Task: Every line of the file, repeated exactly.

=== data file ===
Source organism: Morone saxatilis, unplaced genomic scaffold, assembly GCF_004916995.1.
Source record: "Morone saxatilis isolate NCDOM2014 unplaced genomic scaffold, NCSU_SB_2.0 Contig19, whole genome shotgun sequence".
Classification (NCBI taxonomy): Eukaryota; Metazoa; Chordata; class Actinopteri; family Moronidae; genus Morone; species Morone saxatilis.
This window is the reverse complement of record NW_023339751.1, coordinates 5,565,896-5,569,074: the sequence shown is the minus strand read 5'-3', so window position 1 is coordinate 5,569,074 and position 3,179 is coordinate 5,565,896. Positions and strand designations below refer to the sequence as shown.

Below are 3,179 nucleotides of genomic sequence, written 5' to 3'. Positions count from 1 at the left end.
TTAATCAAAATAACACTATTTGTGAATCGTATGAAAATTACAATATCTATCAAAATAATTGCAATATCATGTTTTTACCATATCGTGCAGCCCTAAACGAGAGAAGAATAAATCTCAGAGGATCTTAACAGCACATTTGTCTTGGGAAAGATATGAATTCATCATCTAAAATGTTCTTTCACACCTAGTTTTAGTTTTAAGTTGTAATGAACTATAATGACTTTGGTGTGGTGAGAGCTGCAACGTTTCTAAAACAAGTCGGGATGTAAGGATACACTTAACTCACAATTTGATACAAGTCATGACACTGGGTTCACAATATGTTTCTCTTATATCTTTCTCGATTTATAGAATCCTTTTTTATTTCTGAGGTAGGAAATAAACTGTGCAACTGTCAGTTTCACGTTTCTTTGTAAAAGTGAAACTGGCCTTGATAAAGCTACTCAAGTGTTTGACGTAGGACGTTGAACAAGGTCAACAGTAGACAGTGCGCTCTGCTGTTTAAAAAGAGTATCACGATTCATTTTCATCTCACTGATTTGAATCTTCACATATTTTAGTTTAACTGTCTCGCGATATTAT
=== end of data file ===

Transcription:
Source organism: Morone saxatilis, unplaced genomic scaffold, assembly GCF_004916995.1.
Source record: "Morone saxatilis isolate NCDOM2014 unplaced genomic scaffold, NCSU_SB_2.0 Contig19, whole genome shotgun sequence".
Classification (NCBI taxonomy): Eukaryota; Metazoa; Chordata; class Actinopteri; family Moronidae; genus Morone; species Morone saxatilis.
This window is the reverse complement of record NW_023339751.1, coordinates 5,565,896-5,569,074: the sequence shown is the minus strand read 5'-3', so window position 1 is coordinate 5,569,074 and position 3,179 is coordinate 5,565,896. Positions and strand designations below refer to the sequence as shown.

Below are 3,179 nucleotides of genomic sequence, written 5' to 3'. Positions count from 1 at the left end.
TTAATCAAAATAACACTATTTGTGAATCGTATGAAAATTACAATATCTATCAAAATAATTGCAATATCATGTTTTTACCATATCGTGCAGCCCTAAACGAGAGAAGAATAAATCTCAGAGGATCTTAACAGCACATTTGTCTTGGGAAAGATATGAATTCATCATCTAAAATGTTCTTTCACACCTAGTTTTAGTTTTAAGTTGTAATGAACTATAATGACTTTGGTGTGGTGAGAGCTGCAACGTTTCTAAAACAAGTCGGGATGTAAGGATACACTTAACTCACAATTTGATACAAGTCATGACACTGGGTTCACAATATGTTTCTCTTATATCTTTCTCGATTTATAGAATCCTTTTTTATTTCTGAGGTAGGAAATAAACTGTGCAACTGTCAGTTTCACGTTTCTTTGTAAAAGTGAAACTGGCCTTGATAAAGCTACTCAAGTGTTTGACGTAGGACGTTGAACAAGGTCAACAGTAGACAGTGCGCTCTGCTGTTTAAAAAGAGTATCACGATTCATTTTCATCTCACTGATTTGAATCTTCACATATTTTAGTTTAACTGTCTCGCGATATTAT